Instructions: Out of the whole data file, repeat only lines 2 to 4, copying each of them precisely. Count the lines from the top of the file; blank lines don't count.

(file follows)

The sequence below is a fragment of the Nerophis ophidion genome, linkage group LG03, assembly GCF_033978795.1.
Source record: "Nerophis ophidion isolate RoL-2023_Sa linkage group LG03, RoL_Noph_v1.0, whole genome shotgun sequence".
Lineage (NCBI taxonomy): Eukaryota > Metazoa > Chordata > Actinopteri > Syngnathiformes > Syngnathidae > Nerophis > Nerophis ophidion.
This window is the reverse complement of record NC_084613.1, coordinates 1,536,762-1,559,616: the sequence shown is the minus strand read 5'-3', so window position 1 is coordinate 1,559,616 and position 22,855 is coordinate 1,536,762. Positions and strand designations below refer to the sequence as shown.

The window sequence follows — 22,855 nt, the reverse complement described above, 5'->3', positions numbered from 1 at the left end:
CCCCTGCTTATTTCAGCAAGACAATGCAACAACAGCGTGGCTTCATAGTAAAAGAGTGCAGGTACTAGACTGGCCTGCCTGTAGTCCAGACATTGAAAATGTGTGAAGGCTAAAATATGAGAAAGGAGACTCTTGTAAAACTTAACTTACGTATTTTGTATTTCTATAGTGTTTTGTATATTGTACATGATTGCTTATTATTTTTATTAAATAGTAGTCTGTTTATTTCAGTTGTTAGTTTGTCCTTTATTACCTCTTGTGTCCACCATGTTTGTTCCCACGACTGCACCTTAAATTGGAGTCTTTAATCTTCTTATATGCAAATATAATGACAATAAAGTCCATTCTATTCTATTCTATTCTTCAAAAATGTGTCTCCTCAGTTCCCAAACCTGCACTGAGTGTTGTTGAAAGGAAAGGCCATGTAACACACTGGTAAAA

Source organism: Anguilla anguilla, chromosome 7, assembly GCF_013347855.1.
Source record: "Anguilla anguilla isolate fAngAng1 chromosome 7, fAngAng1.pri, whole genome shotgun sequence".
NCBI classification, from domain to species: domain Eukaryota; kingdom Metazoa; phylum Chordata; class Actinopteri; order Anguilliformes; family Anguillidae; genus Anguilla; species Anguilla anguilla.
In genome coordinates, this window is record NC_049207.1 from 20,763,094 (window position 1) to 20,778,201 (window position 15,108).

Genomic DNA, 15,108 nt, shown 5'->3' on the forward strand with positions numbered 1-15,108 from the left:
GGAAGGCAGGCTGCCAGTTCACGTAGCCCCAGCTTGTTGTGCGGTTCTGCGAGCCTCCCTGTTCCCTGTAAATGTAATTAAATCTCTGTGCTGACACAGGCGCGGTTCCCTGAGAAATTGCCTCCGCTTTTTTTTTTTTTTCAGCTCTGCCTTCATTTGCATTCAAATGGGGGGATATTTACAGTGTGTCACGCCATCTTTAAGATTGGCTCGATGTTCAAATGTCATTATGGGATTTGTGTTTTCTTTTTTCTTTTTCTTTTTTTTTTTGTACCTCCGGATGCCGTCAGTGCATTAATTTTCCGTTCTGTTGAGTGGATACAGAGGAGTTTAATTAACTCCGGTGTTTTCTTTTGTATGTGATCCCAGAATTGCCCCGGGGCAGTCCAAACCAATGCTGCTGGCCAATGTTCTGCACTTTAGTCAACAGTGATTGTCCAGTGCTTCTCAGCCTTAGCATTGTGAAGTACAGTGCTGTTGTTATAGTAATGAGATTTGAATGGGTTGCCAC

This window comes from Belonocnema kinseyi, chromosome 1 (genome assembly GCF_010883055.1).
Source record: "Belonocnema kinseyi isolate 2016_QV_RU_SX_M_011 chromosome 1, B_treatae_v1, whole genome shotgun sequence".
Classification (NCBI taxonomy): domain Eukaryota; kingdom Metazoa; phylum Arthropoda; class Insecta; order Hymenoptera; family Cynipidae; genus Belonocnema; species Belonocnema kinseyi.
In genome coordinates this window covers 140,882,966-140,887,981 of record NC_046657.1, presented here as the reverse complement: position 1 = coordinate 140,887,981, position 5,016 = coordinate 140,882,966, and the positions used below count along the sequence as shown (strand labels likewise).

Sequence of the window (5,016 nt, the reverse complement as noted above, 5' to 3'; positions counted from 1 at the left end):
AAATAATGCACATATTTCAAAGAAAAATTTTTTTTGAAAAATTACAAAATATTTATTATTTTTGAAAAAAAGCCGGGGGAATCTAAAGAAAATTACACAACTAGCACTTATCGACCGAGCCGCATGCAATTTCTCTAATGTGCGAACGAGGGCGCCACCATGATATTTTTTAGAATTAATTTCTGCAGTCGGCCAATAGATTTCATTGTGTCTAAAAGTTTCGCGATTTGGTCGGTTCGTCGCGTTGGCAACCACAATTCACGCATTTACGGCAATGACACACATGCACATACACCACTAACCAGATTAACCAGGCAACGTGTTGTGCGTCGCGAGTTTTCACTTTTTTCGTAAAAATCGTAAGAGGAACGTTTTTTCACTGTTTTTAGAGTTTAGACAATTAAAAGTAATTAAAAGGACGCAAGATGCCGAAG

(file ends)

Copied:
Source record: "Nerophis ophidion isolate RoL-2023_Sa linkage group LG03, RoL_Noph_v1.0, whole genome shotgun sequence".
Lineage (NCBI taxonomy): Eukaryota > Metazoa > Chordata > Actinopteri > Syngnathiformes > Syngnathidae > Nerophis > Nerophis ophidion.
This window is the reverse complement of record NC_084613.1, coordinates 1,536,762-1,559,616: the sequence shown is the minus strand read 5'-3', so window position 1 is coordinate 1,559,616 and position 22,855 is coordinate 1,536,762. Positions and strand designations below refer to the sequence as shown.